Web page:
• Added oil production reduces oil imports: Oil and liquids production is also increasing rapidly, totaling an additional 630 million barrels in 2017, a volume that is nearly equal to total 2011 U.S. crude imports from the Persian Gulf (of 680 million barrels).
• Industry gains a boon for the U.S.economy: Upstream technology developments have impacts that affect all sectors of the economy, including the oil and gas service sector, oil and gas material suppliers, oil and gas equipment manufacturers, consumer goods, industries that use natural gas, and the businesses that supply all of these sectors.
• Significant GDP gains: The study forecasts a net increase of $167 to $245 billion in GDP in 2017 due to recent upstream technology advances, equivalent to between 1.2 percent and 1.7 percent of the 2010 U.S. GDP (of $14.5 trillion)
• Total employment gains exceed the entire U.S.auto manufacturing industry employment: The study projects additional annual employment gains of 835,000 to 1.6 million jobs nationwide by 2017, the equivalent to more than the entire U.S. auto manufacturing industry (including parts suppliers) at the low end. Sectors of the economy experiencing the greatest employment gains include the service sector, manufacturing, wholesale and retail trade, and the oil and gas sector itself.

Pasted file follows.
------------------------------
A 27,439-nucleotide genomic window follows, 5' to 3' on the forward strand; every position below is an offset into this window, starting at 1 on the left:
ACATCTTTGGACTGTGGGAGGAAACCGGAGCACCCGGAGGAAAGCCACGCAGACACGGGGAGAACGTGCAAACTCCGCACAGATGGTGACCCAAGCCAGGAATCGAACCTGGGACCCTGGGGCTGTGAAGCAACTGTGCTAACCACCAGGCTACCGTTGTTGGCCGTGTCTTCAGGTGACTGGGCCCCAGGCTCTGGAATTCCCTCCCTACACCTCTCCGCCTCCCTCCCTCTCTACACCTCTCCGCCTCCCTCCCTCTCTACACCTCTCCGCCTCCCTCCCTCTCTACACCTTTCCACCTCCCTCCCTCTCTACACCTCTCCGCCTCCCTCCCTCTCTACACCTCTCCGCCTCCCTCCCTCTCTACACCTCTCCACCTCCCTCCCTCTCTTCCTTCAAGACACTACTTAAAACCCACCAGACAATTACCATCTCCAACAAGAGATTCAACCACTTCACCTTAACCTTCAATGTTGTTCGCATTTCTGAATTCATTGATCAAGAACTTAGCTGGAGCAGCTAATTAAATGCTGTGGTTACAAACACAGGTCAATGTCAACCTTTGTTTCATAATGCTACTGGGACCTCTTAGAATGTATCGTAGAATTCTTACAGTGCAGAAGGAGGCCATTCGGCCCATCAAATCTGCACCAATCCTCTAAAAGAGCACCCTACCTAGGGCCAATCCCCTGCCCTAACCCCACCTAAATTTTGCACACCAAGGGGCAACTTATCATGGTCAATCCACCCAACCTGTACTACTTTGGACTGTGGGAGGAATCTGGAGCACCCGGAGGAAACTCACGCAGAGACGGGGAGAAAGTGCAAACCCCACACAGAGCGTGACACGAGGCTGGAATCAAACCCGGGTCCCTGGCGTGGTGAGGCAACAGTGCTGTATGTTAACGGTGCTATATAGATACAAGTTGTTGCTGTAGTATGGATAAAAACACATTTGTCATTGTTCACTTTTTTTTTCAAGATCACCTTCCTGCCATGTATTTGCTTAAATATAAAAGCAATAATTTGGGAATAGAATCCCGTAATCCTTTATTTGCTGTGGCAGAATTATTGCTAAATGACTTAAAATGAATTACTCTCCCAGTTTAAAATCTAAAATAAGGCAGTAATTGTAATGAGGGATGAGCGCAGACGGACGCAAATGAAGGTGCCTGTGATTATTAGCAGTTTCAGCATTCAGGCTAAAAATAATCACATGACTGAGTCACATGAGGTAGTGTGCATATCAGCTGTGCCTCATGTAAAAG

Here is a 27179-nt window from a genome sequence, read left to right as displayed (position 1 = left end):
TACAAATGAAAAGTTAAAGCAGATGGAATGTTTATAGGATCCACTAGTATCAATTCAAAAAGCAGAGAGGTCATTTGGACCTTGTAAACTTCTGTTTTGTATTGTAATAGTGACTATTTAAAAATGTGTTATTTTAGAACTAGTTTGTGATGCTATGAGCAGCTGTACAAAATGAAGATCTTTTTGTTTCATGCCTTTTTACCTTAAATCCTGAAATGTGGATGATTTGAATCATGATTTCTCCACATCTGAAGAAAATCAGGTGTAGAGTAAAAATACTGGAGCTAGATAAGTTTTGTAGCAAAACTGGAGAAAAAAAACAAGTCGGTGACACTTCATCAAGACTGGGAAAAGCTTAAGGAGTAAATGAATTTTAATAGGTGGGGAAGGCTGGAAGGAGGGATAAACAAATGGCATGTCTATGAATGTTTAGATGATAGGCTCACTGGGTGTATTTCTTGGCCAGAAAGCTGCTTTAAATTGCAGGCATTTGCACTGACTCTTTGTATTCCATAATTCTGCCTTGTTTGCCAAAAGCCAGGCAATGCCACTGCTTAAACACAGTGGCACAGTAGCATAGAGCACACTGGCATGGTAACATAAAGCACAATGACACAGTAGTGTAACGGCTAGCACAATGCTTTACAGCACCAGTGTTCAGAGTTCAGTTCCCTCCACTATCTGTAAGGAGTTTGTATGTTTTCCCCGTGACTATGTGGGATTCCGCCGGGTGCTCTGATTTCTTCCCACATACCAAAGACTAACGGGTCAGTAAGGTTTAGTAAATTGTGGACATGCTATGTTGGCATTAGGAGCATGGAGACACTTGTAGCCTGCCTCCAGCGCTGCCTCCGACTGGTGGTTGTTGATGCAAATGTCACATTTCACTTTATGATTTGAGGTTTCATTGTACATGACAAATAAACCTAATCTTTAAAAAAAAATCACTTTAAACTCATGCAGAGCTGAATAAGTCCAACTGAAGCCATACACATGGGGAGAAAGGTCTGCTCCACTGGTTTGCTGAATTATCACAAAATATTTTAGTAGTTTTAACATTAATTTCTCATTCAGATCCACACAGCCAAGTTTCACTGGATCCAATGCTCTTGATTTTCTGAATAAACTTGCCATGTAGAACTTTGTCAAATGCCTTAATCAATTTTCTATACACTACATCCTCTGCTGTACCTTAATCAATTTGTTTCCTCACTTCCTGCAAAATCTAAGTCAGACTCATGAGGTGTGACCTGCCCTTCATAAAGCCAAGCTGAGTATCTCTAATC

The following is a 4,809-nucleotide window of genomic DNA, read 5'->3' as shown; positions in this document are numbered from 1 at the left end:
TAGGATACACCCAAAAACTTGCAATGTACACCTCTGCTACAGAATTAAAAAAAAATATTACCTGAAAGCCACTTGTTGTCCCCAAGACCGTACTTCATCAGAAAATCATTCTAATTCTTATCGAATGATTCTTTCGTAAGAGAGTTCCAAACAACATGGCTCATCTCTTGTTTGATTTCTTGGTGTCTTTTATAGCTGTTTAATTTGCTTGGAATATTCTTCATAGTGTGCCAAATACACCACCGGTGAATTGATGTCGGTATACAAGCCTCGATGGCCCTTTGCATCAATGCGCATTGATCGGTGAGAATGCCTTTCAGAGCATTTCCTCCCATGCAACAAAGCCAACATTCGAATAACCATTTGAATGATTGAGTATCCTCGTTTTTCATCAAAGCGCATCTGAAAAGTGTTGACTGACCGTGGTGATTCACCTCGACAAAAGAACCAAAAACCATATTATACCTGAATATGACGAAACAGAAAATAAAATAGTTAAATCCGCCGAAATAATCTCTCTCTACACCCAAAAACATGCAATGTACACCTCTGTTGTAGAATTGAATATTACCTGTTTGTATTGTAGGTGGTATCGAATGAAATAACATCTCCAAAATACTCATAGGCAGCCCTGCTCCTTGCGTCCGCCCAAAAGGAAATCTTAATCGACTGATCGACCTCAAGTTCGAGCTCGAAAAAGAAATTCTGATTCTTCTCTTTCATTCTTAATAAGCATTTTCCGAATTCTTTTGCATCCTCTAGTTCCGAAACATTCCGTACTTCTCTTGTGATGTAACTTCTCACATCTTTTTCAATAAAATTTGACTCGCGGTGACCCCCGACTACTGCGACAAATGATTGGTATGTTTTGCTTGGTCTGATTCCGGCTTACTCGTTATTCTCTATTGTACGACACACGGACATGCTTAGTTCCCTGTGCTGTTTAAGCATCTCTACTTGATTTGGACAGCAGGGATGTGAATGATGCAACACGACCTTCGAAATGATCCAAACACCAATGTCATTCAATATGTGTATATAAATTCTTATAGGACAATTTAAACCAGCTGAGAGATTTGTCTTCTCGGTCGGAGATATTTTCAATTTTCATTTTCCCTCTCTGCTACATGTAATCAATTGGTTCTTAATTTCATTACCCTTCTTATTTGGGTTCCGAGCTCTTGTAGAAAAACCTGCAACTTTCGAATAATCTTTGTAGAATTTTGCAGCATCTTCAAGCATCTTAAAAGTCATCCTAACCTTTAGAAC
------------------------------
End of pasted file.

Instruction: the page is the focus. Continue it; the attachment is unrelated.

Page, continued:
• Growing net exports help realign the U.S.trade balance: The GDP gains are associated with roughly $120 billion additional net exports annually by 2017, which equates to nearly one-quarter of the U.S. 2010 international trade deficit (of nearly $500 billion)
Going strong on profits and cash reserves
The significant increase in crude oil supply will outpace demand growth, leading to downward pressure on U.S. oil prices. Considering the turbulent market dynamics of the energy industry, its always good to invest in the relatively low-risk conglomerate business structures of the large-cap companies, with their fortress-like balance sheets, ample free cash flows even in a low oil price environment and growing dividends. Few of the oil and gas stocks that strong on profits and cash reserves are:
VAALCO Energy, Inc. (NYSE: EGY) an independent energy company, together with its subsidiaries, engages in the acquisition, exploration, development, and production of crude oil and natural gas. The company owns producing properties and conducts exploration activities as an operator of consortiums internationally in Gabon and Angola, as well as conducts exploration activities as a non-operator in the British North Sea. It also operates three shale properties in the United States located in Montana and Texas; and owns minor interests in conventional production activities as a non-operator in Brazos County, Texas, Pickens County, Alabama, and in the Ship Shoal area of the Gulf of Mexico.